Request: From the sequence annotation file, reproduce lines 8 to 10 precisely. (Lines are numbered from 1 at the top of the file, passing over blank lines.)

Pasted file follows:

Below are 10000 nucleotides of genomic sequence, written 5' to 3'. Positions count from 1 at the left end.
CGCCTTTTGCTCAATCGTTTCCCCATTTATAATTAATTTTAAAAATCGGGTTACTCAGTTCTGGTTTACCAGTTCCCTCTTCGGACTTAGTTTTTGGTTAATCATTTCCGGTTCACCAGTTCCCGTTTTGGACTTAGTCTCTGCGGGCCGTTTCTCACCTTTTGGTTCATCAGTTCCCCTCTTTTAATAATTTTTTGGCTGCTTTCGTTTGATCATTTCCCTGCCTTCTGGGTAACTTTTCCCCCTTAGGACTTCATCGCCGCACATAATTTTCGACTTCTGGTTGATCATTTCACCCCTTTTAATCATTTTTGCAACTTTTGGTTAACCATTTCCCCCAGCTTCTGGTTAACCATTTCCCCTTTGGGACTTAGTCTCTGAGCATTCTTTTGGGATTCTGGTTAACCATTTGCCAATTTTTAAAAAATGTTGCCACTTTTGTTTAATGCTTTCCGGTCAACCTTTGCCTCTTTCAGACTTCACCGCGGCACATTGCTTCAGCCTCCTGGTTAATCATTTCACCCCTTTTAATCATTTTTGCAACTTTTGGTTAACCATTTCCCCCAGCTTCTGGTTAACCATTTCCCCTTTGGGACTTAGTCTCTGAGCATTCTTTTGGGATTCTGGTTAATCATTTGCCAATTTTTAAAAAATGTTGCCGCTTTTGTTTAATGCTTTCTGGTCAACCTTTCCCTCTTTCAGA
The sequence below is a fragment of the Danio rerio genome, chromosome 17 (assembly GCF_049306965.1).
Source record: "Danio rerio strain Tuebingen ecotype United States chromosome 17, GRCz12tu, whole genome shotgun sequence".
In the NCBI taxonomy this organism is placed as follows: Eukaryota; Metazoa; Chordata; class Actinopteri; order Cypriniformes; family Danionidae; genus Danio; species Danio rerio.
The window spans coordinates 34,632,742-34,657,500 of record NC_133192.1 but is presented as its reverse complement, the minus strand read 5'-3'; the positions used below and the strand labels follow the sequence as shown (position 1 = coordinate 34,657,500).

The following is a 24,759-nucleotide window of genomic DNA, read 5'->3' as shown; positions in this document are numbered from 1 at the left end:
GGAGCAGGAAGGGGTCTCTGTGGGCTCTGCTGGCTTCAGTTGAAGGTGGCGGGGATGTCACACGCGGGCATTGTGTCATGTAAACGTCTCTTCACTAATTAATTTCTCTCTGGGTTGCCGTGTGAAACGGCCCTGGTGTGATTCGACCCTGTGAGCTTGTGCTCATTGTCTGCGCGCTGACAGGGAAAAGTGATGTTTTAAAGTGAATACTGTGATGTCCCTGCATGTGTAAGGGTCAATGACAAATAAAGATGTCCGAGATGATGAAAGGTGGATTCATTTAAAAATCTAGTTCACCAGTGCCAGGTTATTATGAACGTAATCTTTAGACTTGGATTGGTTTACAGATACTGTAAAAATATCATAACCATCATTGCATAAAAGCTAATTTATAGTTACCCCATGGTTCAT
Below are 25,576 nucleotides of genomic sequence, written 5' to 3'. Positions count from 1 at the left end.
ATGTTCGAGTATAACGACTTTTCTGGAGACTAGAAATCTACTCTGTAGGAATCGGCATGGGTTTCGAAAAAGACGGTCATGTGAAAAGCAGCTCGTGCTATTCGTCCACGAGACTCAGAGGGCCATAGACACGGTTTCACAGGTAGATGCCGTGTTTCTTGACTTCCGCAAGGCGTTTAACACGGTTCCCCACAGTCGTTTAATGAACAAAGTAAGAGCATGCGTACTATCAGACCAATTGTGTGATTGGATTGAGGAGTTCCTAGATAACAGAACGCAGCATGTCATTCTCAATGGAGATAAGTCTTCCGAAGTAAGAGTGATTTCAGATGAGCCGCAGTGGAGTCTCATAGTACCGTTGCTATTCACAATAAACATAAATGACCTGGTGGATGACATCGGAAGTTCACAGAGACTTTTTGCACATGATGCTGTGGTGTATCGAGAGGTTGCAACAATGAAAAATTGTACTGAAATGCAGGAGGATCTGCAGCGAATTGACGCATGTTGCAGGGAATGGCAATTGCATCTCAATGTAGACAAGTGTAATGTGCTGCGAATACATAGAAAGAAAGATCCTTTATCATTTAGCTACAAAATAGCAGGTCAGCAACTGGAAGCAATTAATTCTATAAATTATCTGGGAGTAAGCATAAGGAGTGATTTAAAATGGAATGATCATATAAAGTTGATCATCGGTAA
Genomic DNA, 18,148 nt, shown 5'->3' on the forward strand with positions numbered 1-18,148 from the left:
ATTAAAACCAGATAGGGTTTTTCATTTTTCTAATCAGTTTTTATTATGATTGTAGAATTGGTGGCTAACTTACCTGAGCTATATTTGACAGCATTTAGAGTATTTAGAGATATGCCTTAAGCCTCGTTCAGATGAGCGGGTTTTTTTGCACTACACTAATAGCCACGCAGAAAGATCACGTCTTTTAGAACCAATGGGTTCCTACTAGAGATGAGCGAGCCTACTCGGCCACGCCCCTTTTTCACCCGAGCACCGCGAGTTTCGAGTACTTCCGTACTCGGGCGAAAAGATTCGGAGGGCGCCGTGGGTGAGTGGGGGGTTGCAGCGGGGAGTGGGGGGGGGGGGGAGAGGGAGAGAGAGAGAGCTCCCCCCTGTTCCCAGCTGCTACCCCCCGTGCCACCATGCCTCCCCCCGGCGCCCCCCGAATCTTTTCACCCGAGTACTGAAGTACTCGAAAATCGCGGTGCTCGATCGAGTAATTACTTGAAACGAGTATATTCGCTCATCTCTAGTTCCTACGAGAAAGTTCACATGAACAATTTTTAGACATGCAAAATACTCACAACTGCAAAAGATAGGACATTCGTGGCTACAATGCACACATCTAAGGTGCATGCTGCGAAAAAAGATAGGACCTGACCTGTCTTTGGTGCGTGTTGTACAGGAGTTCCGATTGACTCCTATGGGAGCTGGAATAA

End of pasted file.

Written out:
GGAGCAGGAAGGGGTCTCTGTGGGCTCTGCTGGCTTCAGTTGAAGGTGGCGGGGATGTCACACGCGGGCATTGTGTCATGTAAACGTCTCTTCACTAATTAATTTCTCTCTGGGTTGCCGTGTGAAACGGCCCTGGTGTGATTCGACCCTGTGAGCTTGTGCTCATTGTCTGCGCGCTGACAGGGAAAAGTGATGTTTTAAAGTGAATACTGTGATGTCCCTGCATGTGTAAGGGTCAATGACAAATAAAGATGTCCGAGATGATGAAAGGTGGATTCATTTAAAAATCTAGTTCACCAGTGCCAGGTTATTATGAACGTAATCTTTAGACTTGGATTGGTTTACAGATACTGTAAAAATATCATAACCATCATTGCATAAAAGCTAATTTATAGTTACCCCATGGTTCAT
Below are 25,576 nucleotides of genomic sequence, written 5' to 3'. Positions count from 1 at the left end.
ATGTTCGAGTATAACGACTTTTCTGGAGACTAGAAATCTACTCTGTAGGAATCGGCATGGGTTTCGAAAAAGACGGTCATGTGAAAAGCAGCTCGTGCTATTCGTCCACGAGACTCAGAGGGCCATAGACACGGTTTCACAGGTAGATGCCGTGTTTCTTGACTTCCGCAAGGCGTTTAACACGGTTCCCCACAGTCGTTTAATGAACAAAGTAAGAGCATGCGTACTATCAGACCAATTGTGTGATTGGATTGAGGAGTTCCTAGATAACAGAACGCAGCATGTCATTCTCAATGGAGATAAGTCTTCCGAAGTAAGAGTGATTTCAGATGAGCCGCAGTGGAGTCTCATAGTACCGTTGCTATTCACAATAAACATAAATGACCTGGTGGATGACATCGGAAGTTCACAGAGACTTTTTGCACATGATGCTGTGGTGTATCGAGAGGTTGCAACAATGAAAAATTGTACTGAAATGCAGGAGGATCTGCAGCGAATTGACGCATGTTGCAGGGAATGGCAATTGCATCTCAATGTAGACAAGTGTAATGTGCTGCGAATACATAGAAAGAAAGATCCTTTATCATTTAGCTACAAAATAGCAGGTCAGCAACTGGAAGCAATTAATTCTATAAATTATCTGGGAGTAAGCATAAGGAGTGATTTAAAATGGAATGATCATATAAAGTTGATCATCGGTAA